Speak Now (Taylor's Version)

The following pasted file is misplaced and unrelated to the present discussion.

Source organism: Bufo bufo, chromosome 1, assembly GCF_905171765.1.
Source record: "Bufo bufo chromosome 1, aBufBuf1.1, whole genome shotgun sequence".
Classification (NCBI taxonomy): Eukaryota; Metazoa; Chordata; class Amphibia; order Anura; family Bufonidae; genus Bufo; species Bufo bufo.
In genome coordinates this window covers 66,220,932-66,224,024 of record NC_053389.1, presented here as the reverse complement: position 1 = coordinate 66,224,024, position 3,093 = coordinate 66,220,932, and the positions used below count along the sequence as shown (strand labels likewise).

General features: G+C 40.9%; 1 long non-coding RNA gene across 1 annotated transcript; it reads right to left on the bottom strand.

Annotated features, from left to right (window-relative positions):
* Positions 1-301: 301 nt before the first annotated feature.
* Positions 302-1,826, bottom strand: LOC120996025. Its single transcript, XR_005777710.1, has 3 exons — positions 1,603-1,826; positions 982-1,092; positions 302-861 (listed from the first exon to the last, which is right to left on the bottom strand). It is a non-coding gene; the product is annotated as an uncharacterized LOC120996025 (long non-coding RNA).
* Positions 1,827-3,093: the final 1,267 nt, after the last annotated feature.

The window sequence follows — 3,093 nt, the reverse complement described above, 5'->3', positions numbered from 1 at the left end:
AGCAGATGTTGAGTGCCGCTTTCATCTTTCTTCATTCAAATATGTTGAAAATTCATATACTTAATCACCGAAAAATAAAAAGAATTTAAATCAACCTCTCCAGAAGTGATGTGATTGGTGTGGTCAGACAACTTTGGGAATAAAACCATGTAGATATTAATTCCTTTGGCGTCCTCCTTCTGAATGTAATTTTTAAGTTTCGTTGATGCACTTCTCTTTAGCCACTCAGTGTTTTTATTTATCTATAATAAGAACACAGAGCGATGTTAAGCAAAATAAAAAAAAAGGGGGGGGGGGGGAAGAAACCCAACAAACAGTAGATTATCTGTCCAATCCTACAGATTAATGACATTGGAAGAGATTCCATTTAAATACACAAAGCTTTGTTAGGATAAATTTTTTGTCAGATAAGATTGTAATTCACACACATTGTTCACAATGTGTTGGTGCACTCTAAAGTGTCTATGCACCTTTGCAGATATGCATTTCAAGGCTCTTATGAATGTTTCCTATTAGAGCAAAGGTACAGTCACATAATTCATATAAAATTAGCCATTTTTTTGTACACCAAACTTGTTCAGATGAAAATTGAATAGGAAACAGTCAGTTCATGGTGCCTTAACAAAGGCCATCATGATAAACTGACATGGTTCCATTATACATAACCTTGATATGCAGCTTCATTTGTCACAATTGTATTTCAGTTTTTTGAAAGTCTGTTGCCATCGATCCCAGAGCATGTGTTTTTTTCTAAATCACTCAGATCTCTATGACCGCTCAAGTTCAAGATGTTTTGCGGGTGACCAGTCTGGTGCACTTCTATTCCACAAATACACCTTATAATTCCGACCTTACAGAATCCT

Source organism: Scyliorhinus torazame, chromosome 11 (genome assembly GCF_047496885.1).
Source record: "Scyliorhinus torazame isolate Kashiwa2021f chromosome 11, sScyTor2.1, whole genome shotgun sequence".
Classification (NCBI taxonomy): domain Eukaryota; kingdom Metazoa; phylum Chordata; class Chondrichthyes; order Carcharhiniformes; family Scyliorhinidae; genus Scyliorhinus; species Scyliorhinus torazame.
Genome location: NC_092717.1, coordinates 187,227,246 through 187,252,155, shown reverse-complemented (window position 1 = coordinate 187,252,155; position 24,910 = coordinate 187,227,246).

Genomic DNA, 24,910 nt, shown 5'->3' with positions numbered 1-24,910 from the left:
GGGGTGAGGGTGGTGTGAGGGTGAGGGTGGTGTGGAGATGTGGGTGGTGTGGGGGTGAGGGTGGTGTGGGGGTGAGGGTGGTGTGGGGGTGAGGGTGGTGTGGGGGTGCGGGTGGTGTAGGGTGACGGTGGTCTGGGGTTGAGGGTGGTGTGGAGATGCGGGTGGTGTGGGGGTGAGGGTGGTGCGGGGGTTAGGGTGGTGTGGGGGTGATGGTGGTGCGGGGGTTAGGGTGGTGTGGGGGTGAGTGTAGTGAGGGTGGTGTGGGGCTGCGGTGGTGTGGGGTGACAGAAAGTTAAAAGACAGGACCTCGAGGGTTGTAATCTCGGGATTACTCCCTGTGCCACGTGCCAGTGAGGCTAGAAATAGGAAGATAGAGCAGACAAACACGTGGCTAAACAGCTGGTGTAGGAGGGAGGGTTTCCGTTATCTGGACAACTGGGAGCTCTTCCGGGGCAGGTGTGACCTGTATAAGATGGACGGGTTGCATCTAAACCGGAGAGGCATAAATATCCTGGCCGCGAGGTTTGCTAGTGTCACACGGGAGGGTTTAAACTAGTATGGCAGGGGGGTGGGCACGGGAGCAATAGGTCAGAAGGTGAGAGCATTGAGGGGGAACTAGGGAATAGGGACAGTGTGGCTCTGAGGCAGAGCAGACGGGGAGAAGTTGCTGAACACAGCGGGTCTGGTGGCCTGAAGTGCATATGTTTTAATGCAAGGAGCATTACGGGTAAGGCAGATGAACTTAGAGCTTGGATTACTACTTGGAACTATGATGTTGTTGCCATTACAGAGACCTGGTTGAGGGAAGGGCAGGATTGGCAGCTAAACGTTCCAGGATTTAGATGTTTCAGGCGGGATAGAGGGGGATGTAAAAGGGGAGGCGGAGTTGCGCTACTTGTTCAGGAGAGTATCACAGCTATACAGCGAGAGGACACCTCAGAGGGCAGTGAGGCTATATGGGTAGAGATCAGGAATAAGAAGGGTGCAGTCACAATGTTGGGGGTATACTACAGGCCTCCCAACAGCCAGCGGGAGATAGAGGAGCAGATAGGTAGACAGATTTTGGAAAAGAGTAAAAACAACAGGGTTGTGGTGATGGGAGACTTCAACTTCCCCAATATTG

“Real life is a funny thing, you know,” Taylor Swift wrote in the liner notes of 2010’s Speak Now, her third album and the third she’s rerecorded as part of a sweeping effort to regain her master tapes. “There is a time for silence. There is a time for waiting your turn. But if you know how you feel, and you so clearly know what you need to say, you’ll know it.” Swift was in her early twenties when she wrote Speak Now, still finding her voice as an artist and as an adult. But she’s faithful to her originals here—all of them written on her own, on tour, without co-writers—and faithful to a much younger version of herself. She pays tribute to early influences like Fall Out Boy and Paramore’s Hayley Williams, teaming up with them on the reimagined “from the vault” tracks “Electric Touch” and “Castles Crumbling,” respectively. And though she swaps Nashville producer Nathan Chapman for more recent collaborators Jack Antonoff and Aaron Dessner, the arrangements are still warm and clear—minus a coat of varnish or two—with an eye towards the sort of all-encompassing pop she’d inevitably, wholeheartedly embrace. We all know what came next for Swift with 2012’s Red, but, looking back, you can easily see and hear what’s on the horizon in these songs. The grace of Speak Now is in how it makes simple work out of feelings that are anything but. Swift is vulnerable here, but she’s also self-empowered (“Mean”). She’s innocent, but knows when to take responsibility (“Dear John”). She’s wise enough to regret her mistakes (“Back to December”), but not too jaded see the best in people (“Innocent”). Does she want to grow up? Yes, if that means more agency and independence (“Speak Now”). But when you’re all alone in that new apartment, you still might cry—not just for the childhood home you left, but for the knowledge that you can never go back (“Never Grow Up”). The sound is big, but the details are extremely specific—at one point, Swift says her rival thinks she’s crazy because Swift likes to rhyme her name with things (pop-punk blowout “Better Than Revenge”). It’s that balance—the universal and the specific, the accessible and the obscure—that not only sets Swift apart from most contemporary pop songwriters, but makes her a guide for anyone trying to sort out the impossible avalanche of feelings early adulthood brings. Not that you have to be a teenager to resonate with her. If anything, what makes Swift special is her hunch that everyone has had their turn at the heartache she writes about, whether they’re ready to admit it or not. In her liner notes for Fearless, she described the power of believing in Prince Charmings and happily-ever-afters. On Speak Now, most of the Prince Charmings turn out to be duds, and the real happily-ever-after is the wisdom and resilience you find in falling for them anyway.